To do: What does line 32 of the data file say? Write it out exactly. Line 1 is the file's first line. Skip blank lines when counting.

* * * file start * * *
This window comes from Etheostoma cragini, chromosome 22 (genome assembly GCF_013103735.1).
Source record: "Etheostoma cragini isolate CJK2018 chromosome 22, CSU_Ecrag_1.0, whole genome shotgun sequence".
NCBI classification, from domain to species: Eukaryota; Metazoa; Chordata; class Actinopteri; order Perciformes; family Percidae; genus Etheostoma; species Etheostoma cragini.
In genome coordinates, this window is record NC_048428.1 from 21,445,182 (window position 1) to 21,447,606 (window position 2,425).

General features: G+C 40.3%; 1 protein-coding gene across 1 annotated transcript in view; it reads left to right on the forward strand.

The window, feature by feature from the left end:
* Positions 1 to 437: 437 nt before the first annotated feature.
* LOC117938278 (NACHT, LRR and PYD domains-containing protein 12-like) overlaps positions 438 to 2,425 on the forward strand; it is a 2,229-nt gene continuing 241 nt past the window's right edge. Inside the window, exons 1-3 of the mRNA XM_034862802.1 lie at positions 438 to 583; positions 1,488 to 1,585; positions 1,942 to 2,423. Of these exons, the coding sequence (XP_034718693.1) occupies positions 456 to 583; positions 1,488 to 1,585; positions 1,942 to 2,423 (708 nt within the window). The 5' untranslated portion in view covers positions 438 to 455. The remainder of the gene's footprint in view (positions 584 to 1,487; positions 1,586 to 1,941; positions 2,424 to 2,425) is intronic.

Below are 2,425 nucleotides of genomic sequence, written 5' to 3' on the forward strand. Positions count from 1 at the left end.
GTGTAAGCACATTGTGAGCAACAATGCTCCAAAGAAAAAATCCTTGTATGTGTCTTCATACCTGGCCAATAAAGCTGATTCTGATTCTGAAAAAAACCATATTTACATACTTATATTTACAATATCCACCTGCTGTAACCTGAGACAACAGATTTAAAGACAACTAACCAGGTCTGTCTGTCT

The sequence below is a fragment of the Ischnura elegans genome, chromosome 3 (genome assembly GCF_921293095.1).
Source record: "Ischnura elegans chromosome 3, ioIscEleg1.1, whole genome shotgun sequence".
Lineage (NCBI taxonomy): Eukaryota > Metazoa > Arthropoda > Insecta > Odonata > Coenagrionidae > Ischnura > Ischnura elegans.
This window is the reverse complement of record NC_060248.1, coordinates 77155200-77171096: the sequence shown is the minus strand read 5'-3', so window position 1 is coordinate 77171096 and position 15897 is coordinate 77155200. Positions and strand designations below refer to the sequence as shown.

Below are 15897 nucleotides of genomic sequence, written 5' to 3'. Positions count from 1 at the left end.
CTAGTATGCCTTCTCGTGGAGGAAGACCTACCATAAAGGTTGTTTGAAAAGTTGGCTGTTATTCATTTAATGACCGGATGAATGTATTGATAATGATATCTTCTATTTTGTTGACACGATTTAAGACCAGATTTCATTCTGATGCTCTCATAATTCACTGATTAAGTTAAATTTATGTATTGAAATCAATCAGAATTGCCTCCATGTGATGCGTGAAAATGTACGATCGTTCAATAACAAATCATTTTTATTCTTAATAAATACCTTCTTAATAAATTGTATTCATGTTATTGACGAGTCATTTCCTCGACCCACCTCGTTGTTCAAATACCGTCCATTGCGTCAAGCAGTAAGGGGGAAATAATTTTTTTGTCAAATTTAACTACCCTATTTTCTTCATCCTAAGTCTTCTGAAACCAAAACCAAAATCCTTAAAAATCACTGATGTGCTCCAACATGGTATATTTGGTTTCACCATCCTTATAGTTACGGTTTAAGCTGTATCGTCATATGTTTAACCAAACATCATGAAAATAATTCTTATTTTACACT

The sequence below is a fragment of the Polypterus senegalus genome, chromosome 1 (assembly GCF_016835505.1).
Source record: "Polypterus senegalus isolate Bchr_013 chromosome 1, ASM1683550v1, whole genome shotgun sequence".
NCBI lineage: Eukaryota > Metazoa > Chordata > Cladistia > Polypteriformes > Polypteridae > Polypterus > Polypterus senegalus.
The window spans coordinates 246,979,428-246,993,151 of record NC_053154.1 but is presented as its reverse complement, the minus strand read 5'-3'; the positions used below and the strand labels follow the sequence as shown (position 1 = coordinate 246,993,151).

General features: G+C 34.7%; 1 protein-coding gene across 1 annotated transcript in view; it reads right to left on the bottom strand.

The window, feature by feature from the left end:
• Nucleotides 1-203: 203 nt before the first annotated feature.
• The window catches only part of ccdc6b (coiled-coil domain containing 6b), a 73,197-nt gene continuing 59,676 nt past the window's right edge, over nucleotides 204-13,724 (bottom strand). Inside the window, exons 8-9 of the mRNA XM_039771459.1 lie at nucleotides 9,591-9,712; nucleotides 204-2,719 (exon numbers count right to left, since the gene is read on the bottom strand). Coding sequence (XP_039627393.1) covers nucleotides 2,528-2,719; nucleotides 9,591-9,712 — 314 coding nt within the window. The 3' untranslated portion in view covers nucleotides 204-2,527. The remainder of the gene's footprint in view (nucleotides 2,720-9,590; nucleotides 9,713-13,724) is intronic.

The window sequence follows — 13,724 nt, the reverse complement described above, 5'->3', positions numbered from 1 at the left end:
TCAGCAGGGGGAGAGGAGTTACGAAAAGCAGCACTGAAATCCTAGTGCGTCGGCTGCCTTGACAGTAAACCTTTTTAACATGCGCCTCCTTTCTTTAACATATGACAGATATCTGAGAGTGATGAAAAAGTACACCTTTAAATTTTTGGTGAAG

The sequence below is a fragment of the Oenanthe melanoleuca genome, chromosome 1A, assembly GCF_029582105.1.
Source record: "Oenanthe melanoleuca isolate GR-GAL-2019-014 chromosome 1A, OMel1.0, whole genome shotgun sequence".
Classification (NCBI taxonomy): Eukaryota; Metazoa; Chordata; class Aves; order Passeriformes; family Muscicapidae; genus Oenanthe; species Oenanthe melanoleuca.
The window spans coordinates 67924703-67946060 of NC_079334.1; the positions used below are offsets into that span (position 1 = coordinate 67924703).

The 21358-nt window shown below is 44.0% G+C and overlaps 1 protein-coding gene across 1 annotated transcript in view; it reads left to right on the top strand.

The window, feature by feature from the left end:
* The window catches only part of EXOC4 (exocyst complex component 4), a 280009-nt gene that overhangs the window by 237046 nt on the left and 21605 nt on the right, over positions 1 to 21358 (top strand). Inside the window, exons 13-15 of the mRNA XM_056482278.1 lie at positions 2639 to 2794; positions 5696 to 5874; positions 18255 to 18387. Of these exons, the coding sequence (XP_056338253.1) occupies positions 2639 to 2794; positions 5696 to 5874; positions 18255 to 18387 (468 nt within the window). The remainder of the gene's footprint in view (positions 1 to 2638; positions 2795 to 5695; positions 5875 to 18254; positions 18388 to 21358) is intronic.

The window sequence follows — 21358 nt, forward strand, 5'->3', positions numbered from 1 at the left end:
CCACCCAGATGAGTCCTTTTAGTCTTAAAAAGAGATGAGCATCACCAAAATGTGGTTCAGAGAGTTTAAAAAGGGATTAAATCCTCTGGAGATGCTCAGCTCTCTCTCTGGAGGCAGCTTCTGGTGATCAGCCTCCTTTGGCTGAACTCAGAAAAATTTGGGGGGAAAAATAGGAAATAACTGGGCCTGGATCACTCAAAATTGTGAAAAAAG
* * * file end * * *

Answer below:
The window, feature by feature from the left end: